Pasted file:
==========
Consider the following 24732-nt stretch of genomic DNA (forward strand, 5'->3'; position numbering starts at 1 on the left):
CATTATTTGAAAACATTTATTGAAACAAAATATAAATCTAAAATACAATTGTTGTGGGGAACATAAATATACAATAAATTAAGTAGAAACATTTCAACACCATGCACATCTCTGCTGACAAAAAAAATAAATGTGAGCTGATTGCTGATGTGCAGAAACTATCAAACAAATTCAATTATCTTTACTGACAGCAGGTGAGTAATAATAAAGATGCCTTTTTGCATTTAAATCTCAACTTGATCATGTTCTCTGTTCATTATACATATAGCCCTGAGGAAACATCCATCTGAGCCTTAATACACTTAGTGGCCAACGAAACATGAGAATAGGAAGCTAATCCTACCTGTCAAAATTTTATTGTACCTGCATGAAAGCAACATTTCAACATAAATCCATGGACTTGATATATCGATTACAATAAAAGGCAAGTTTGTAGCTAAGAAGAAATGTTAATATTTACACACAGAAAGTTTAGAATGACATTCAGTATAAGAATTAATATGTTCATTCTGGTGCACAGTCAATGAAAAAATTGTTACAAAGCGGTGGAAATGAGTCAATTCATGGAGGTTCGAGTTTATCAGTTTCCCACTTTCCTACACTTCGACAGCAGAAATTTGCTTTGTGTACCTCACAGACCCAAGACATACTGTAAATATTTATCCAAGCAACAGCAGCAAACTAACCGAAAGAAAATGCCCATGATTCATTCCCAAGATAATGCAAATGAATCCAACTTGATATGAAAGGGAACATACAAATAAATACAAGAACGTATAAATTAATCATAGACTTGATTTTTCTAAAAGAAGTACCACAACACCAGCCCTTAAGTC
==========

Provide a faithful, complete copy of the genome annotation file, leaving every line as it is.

Consider the following 24732-nt stretch of genomic DNA (forward strand, 5'->3'; position numbering starts at 1 on the left):
CATTATTTGAAAACATTTATTGAAACAAAATATAAATCTAAAATACAATTGTTGTGGGGAACATAAATATACAATAAATTAAGTAGAAACATTTCAACACCATGCACATCTCTGCTGACAAAAAAAATAAATGTGAGCTGATTGCTGATGTGCAGAAACTATCAAACAAATTCAATTATCTTTACTGACAGCAGGTGAGTAATAATAAAGATGCCTTTTTGCATTTAAATCTCAACTTGATCATGTTCTCTGTTCATTATACATATAGCCCTGAGGAAACATCCATCTGAGCCTTAATACACTTAGTGGCCAACGAAACATGAGAATAGGAAGCTAATCCTACCTGTCAAAATTTTATTGTACCTGCATGAAAGCAACATTTCAACATAAATCCATGGACTTGATATATCGATTACAATAAAAGGCAAGTTTGTAGCTAAGAAGAAATGTTAATATTTACACACAGAAAGTTTAGAATGACATTCAGTATAAGAATTAATATGTTCATTCTGGTGCACAGTCAATGAAAAAATTGTTACAAAGCGGTGGAAATGAGTCAATTCATGGAGGTTCGAGTTTATCAGTTTCCCACTTTCCTACACTTCGACAGCAGAAATTTGCTTTGTGTACCTCACAGACCCAAGACATACTGTAAATATTTATCCAAGCAACAGCAGCAAACTAACCGAAAGAAAATGCCCATGATTCATTCCCAAGATAATGCAAATGAATCCAACTTGATATGAAAGGGAACATACAAATAAATACAAGAACGTATAAATTAATCATAGACTTGATTTTTCTAAAAGAAGTACCACAACACCAGCCCTTAAGTC